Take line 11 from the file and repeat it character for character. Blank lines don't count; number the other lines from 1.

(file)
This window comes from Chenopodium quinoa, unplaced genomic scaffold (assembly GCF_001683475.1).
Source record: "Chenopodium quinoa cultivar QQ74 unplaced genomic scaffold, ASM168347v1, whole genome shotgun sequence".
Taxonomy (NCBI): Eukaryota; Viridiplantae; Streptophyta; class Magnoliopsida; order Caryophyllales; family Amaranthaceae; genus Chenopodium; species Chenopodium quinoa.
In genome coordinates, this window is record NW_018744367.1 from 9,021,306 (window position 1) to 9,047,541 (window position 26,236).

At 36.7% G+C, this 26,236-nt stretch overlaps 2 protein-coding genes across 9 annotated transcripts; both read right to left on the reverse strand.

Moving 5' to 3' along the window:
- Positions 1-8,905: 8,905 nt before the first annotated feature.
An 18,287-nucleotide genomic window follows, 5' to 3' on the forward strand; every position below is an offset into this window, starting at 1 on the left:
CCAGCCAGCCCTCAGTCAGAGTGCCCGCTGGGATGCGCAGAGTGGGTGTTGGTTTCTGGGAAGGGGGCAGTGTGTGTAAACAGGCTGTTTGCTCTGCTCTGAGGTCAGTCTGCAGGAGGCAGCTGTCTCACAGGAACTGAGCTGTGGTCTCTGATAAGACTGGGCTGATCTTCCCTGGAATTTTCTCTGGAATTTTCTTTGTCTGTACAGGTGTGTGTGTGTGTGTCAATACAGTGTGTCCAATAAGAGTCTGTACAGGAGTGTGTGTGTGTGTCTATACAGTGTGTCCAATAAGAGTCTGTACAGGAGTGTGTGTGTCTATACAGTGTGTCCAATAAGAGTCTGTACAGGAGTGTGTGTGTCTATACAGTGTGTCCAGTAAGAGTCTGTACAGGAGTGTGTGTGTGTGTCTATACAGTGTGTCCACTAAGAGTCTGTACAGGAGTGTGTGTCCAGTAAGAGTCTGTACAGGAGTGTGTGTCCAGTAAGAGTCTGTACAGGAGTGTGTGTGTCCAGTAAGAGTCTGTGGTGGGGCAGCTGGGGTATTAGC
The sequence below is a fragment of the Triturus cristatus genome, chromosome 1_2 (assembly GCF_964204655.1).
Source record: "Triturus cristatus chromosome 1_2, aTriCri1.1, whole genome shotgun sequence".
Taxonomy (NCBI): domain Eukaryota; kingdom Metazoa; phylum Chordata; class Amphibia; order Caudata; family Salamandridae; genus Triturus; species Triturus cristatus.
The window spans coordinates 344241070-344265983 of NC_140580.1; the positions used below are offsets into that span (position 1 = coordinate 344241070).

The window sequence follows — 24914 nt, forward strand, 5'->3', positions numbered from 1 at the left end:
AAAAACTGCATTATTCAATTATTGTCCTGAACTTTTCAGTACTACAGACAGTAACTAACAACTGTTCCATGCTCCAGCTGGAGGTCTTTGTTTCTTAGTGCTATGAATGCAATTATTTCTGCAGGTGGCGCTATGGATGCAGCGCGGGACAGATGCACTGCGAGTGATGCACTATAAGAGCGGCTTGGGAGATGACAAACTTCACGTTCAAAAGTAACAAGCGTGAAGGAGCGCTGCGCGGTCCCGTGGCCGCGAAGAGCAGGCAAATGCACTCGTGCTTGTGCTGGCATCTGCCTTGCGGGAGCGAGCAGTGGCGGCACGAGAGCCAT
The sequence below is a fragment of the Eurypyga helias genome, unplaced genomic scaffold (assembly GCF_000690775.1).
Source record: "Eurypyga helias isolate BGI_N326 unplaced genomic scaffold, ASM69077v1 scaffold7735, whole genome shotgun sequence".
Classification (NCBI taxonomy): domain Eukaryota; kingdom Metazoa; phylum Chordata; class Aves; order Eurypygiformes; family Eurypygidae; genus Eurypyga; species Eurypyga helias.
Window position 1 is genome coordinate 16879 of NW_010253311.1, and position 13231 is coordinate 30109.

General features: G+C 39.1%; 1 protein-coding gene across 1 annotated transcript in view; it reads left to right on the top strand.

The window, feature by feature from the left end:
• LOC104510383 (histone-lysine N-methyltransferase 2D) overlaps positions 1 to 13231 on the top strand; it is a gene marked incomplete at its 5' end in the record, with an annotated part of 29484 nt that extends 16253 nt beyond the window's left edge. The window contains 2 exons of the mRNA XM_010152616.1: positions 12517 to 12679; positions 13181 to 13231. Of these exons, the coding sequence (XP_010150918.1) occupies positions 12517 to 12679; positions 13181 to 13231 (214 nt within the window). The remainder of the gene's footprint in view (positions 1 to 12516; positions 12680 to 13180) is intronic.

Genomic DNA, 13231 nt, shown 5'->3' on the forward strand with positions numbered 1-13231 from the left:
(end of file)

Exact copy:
Source record: "Triturus cristatus chromosome 1_2, aTriCri1.1, whole genome shotgun sequence".